Looking for Silver Linings

Prakshal Jain from the Gokhale Institute writes in:

Hello Sir
Hope you are doing well

Current fiscal and Monetary measures (not stimulus as Parchure Sir mentioned) that are undertaken by Government to infuse money and ensure consumption of essential goods in the hand of public to fight the lockdown situation is actually a blessing.
Our economy needed these reforms since a very long period of time and government has been ignoring it, so can this injection result in some sort of economic upliftment?
Secondly, can more measures like these to the various sectors can help us fight economic slowdown?

I’m treating this as an extremely Rawlsian take. Read more about Rawls here, and his most famous book here.

Rawls’s positive distributive thesis is equality-based reciprocity. All social goods are to be distributed equally, unless an unequal distribution would be to everyone’s advantage. The guiding idea is that since citizens are fundamentally equal, reasoning about justice should begin from a presumption that cooperatively-produced goods should be equally divided. Justice then requires that any inequalities must benefit all citizens, and particularly must benefit those who will have the least. Equality sets the baseline; from there any inequalities must improve everyone’s situation, and especially the situation of the worst-off. These strong requirements of equality and reciprocal advantage are hallmarks of Rawls’s theory of justice.

I understand Prakshal as asking if the corona virus has made our government (and indeed, governments the world over) more Rawlsian in its outlook, and if that is, on balance, a good thing.

Three things come to mind:

  • First: It is a given that the poor will be the most badly hit in these times. See here for a list of recommendations (each of which is worthy of greater debate and potential implementation), follow this Twitter handle to get a sense of how bad things are (or are going to get). Any government would have no choice but to help out the poorest sections of society: it is a moral imperative. From that perspective, yes, the government is more Rawlsian right now than as of a week ago, and that is a great, great thing.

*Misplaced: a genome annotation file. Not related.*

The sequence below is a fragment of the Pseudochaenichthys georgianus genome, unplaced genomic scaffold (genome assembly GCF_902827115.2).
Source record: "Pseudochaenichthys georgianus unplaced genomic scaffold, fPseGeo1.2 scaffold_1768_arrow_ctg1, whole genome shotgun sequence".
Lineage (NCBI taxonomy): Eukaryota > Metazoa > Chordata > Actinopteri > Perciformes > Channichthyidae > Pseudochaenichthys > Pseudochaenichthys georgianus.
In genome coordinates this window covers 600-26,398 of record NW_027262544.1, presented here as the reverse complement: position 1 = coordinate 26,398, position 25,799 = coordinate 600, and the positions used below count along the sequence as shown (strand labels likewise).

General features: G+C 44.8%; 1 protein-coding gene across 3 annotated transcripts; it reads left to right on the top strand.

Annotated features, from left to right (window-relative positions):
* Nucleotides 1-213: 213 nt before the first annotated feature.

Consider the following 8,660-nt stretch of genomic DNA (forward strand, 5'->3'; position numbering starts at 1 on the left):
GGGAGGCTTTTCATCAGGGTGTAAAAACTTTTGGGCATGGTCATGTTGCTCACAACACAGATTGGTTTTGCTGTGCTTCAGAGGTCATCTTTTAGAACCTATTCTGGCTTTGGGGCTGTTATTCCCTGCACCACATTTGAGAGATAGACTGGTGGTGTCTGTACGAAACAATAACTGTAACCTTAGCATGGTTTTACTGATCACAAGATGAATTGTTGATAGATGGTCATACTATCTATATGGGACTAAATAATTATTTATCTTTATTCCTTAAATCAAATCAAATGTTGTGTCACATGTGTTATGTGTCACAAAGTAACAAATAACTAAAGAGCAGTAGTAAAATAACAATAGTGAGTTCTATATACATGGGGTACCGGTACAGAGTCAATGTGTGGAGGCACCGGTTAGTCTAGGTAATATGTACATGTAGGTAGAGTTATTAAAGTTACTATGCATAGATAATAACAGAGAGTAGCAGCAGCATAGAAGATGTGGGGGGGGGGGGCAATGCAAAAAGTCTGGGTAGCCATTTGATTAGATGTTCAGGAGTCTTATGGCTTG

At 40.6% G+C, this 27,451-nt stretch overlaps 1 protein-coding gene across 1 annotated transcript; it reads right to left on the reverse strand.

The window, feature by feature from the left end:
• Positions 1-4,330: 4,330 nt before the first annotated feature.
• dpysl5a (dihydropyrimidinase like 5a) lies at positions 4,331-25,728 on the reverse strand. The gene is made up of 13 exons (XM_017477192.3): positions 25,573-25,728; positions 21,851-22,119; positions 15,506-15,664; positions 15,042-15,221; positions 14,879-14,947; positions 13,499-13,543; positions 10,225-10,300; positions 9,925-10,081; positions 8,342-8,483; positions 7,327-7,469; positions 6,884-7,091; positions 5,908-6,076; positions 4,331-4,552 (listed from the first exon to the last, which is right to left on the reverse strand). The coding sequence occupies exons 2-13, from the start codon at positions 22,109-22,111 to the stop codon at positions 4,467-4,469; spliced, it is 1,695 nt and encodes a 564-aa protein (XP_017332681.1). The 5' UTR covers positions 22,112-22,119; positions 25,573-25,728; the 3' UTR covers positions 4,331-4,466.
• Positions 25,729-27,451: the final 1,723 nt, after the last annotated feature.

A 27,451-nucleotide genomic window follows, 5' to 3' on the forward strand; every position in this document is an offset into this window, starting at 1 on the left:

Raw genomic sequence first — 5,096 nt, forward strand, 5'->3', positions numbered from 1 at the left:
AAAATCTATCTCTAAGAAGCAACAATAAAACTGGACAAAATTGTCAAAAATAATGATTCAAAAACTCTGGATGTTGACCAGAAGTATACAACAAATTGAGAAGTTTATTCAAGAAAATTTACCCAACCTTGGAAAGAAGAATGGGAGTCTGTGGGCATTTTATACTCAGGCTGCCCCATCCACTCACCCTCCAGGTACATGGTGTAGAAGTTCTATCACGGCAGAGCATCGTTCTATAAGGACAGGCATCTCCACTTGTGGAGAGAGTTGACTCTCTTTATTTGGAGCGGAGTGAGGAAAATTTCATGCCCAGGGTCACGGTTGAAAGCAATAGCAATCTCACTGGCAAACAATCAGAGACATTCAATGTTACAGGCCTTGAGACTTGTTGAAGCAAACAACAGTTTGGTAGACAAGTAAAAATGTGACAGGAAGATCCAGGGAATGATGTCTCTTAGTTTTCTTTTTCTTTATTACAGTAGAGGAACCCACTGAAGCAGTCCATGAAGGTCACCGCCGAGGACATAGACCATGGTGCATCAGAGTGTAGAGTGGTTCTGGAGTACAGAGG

• Second: The crucial part is the phrase “on balance”. The government is more Rawlsian right now because of the corona virus lockdown, and it is all but certain that the lockdown will do more harm than the government will do good where the economic well-being of the poorest of the poor is concerned.
    Let me be clear: this is not me accusing the government of not doing enough. This is me saying that the problem is far too big for anybody to handle. So even if you were a person who thought we should be more Rawlsian, this is surely far too high a price to pay.
  • Third: And this relates to Prakshal’s final question (will more such initiatives help?), absolutely yes. Governments, NGO’s, civil society – everybody can and must chip in to help out.

Prakshal, if this doesn’t answer your question, please let me know. Thank you for writing in!

Vipul Gupta’s Recommendations

I’ll preface Vipul Gupta’s list with a request I made earlier as well: help students out with your recommendations!

Vipul Gupta recently graduated from the Gokhale Institute, and what follows is his list:

My suggestions on the books an economics students should read

1. Factfulness
2. Fooled by Randomness
3. Naked Statistics
4. Doughnut Economics
5. The physics of Wall street
6. Poor Economics
7. Fault lines
8. Black Swan

Some textbooks I would want to go through again

1. Econometrics by Wooldridge